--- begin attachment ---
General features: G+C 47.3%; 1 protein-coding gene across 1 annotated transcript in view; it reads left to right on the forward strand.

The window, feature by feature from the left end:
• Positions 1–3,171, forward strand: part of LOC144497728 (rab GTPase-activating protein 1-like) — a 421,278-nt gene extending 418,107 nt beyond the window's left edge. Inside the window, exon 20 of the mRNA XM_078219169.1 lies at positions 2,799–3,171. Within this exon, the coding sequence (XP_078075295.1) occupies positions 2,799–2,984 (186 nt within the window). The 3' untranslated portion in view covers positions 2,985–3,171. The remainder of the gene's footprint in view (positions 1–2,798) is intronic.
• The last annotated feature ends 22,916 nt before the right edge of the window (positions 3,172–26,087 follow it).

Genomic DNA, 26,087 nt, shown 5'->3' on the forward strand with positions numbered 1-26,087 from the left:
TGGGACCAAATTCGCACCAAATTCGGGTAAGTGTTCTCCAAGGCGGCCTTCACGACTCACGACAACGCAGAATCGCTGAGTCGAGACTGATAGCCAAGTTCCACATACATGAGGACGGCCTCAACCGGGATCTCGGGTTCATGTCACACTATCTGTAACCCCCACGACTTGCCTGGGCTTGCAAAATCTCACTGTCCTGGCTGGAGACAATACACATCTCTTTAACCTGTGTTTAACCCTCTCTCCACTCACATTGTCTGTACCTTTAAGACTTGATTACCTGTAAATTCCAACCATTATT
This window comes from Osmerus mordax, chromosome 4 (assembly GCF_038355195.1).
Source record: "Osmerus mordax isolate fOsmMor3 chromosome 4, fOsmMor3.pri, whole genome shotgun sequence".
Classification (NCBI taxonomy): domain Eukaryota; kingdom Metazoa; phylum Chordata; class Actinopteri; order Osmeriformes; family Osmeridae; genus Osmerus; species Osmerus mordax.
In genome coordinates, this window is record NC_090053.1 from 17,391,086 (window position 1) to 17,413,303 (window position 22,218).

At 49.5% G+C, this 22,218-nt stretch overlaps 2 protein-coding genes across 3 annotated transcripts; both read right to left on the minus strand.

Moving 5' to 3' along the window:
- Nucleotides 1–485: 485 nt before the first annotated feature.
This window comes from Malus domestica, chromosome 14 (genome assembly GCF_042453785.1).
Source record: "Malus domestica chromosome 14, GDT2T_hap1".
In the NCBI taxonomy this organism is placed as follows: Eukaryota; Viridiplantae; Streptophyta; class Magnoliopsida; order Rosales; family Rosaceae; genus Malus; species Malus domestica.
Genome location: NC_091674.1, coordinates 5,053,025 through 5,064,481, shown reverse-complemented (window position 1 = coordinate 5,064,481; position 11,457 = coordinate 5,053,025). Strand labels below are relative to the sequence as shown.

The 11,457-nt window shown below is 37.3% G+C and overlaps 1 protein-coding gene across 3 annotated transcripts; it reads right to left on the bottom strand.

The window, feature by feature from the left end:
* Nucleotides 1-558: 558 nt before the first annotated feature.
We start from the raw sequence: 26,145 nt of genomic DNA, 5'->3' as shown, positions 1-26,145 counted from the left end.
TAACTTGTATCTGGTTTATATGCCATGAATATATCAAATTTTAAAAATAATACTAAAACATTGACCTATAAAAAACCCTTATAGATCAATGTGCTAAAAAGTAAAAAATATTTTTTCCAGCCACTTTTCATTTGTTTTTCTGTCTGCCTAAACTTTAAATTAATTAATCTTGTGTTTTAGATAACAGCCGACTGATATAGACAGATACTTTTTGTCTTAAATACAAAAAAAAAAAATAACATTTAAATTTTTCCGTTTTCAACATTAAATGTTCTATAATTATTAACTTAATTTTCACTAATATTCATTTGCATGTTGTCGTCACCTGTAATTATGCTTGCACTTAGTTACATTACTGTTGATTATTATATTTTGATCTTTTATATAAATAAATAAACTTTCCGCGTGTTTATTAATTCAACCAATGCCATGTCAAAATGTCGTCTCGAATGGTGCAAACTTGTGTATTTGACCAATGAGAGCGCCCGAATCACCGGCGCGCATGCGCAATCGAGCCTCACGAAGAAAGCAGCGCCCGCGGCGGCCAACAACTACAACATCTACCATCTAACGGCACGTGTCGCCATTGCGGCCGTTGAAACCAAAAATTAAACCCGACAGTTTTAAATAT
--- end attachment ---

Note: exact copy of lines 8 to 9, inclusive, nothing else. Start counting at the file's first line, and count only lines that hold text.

Source record: "Osmerus mordax isolate fOsmMor3 chromosome 4, fOsmMor3.pri, whole genome shotgun sequence".
Classification (NCBI taxonomy): domain Eukaryota; kingdom Metazoa; phylum Chordata; class Actinopteri; order Osmeriformes; family Osmeridae; genus Osmerus; species Osmerus mordax.